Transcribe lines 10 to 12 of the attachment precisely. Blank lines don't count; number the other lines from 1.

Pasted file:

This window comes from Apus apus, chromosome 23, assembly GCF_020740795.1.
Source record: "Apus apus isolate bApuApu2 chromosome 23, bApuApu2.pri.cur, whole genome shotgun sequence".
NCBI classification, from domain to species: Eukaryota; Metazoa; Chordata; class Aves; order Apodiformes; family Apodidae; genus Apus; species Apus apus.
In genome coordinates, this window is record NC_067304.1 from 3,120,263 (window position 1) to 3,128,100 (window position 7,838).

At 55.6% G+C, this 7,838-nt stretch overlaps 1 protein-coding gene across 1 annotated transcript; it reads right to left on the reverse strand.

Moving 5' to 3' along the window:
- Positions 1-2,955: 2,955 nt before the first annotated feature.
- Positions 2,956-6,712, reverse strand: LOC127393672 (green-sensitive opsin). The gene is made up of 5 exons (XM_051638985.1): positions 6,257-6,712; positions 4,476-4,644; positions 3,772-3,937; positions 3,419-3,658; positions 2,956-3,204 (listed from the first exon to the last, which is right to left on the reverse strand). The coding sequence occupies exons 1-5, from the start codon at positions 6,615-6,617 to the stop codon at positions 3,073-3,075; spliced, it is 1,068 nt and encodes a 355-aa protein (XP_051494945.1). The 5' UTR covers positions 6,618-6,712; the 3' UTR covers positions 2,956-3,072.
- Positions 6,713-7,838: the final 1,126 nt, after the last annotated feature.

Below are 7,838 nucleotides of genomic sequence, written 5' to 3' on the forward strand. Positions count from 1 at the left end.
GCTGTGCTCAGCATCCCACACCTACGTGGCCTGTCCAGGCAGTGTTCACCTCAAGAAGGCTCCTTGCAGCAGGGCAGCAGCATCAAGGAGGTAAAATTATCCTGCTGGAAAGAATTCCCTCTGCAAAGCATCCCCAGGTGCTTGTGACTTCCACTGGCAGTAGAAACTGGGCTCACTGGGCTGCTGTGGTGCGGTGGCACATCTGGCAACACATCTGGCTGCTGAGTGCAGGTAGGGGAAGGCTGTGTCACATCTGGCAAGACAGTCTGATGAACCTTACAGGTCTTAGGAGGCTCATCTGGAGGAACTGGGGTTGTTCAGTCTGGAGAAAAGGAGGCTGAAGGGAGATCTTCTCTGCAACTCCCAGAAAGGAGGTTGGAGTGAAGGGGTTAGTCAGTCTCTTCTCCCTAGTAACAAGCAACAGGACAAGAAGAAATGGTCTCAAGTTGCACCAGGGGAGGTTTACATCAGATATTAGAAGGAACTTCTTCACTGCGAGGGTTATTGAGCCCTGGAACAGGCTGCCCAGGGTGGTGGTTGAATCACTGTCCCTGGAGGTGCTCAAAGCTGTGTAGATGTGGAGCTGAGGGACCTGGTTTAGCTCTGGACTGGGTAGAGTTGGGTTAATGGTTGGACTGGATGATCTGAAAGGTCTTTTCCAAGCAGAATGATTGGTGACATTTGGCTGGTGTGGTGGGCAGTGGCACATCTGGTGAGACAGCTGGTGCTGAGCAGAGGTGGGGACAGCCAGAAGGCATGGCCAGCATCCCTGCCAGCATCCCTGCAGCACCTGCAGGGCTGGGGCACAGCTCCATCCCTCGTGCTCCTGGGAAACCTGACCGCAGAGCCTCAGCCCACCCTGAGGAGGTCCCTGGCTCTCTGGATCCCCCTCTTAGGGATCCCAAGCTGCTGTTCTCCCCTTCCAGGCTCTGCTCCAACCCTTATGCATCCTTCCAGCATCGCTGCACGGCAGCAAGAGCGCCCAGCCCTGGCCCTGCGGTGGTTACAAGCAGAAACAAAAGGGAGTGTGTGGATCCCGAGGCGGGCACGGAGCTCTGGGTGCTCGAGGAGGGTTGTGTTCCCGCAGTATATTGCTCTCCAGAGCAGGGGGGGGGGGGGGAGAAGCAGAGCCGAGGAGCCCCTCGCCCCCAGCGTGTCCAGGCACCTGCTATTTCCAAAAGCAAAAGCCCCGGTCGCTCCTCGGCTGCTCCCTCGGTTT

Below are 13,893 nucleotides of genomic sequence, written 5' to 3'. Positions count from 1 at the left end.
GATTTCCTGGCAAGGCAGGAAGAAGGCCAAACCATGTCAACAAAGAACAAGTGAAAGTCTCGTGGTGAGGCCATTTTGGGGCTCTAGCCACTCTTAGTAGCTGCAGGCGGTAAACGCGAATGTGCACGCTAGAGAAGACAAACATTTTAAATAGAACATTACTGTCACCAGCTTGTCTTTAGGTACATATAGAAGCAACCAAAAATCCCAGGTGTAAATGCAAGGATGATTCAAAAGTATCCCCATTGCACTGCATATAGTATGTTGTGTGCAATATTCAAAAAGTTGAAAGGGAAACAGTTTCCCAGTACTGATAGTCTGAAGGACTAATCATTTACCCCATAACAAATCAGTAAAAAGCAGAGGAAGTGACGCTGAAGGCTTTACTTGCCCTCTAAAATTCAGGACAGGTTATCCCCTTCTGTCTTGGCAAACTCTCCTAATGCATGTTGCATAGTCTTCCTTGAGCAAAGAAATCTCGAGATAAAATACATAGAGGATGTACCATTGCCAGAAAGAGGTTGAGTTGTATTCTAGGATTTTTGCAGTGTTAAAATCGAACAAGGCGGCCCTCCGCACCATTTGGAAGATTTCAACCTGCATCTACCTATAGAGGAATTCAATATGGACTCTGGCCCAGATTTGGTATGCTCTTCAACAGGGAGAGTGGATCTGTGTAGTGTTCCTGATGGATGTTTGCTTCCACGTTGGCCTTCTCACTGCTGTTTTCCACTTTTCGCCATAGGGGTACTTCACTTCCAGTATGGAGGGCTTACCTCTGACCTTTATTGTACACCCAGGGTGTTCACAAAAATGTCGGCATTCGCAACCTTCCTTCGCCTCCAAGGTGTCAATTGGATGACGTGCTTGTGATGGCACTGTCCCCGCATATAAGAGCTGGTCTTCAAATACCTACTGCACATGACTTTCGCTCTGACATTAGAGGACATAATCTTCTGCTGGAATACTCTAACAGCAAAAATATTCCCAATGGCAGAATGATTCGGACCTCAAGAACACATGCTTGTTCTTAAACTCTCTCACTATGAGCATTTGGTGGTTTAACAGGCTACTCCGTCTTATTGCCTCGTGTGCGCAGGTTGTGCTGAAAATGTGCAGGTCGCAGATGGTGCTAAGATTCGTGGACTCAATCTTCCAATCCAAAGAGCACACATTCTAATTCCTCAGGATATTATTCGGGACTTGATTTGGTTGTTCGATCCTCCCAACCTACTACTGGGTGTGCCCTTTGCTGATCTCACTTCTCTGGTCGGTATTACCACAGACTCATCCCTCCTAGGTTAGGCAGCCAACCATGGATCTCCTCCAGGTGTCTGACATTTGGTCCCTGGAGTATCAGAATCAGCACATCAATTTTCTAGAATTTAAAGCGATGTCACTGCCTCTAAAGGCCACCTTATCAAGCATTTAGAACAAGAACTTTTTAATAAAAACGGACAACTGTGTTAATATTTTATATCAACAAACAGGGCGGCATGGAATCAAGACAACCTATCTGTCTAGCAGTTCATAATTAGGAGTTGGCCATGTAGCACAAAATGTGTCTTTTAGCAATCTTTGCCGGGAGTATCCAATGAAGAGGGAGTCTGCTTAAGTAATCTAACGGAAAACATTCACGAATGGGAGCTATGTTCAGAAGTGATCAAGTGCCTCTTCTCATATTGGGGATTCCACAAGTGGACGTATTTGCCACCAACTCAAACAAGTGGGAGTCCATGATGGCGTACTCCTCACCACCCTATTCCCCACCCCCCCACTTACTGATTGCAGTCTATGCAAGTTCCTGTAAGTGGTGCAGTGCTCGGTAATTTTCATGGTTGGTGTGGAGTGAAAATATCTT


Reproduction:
Below are 7,838 nucleotides of genomic sequence, written 5' to 3' on the forward strand. Positions count from 1 at the left end.
GCTGTGCTCAGCATCCCACACCTACGTGGCCTGTCCAGGCAGTGTTCACCTCAAGAAGGCTCCTTGCAGCAGGGCAGCAGCATCAAGGAGGTAAAATTATCCTGCTGGAAAGAATTCCCTCTGCAAAGCATCCCCAGGTGCTTGTGACTTCCACTGGCAGTAGAAACTGGGCTCACTGGGCTGCTGTGGTGCGGTGGCACATCTGGCAACACATCTGGCTGCTGAGTGCAGGTAGGGGAAGGCTGTGTCACATCTGGCAAGACAGTCTGATGAACCTTACAGGTCTTAGGAGGCTCATCTGGAGGAACTGGGGTTGTTCAGTCTGGAGAAAAGGAGGCTGAAGGGAGATCTTCTCTGCAACTCCCAGAAAGGAGGTTGGAGTGAAGGGGTTAGTCAGTCTCTTCTCCCTAGTAACAAGCAACAGGACAAGAAGAAATGGTCTCAAGTTGCACCAGGGGAGGTTTACATCAGATATTAGAAGGAACTTCTTCACTGCGAGGGTTATTGAGCCCTGGAACAGGCTGCCCAGGGTGGTGGTTGAATCACTGTCCCTGGAGGTGCTCAAAGCTGTGTAGATGTGGAGCTGAGGGACCTGGTTTAGCTCTGGACTGGGTAGAGTTGGGTTAATGGTTGGACTGGATGATCTGAAAGGTCTTTTCCAAGCAGAATGATTGGTGACATTTGGCTGGTGTGGTGGGCAGTGGCACATCTGGTGAGACAGCTGGTGCTGAGCAGAGGTGGGGACAGCCAGAAGGCATGGCCAGCATCCCTGCCAGCATCCCTGCAGCACCTGCAGGGCTGGGGCACAGCTCCATCCCTCGTGCTCCTGGGAAACCTGACCGCAGAGCCTCAGCCCACCCTGAGGAGGTCCCTGGCTCTCTGGATCCCCCTCTTAGGGATCCCAAGCTGCTGTTCTCCCCTTCCAGGCTCTGCTCCAACCCTTATGCATCCTTCCAGCATCGCTGCACGGCAGCAAGAGCGCCCAGCCCTGGCCCTGCGGTGGTTACAAGCAGAAACAAAAGGGAGTGTGTGGATCCCGAGGCGGGCACGGAGCTCTGGGTGCTCGAGGAGGGTTGTGTTCCCGCAGTATATTGCTCTCCAGAGCAGGGGGGGGGGGGGGAGAAGCAGAGCCGAGGAGCCCCTCGCCCCCAGCGTGTCCAGGCACCTGCTATTTCCAAAAGCAAAAGCCCCGGTCGCTCCTCGGCTGCTCCCTCGGTTT

Below are 13,893 nucleotides of genomic sequence, written 5' to 3'. Positions count from 1 at the left end.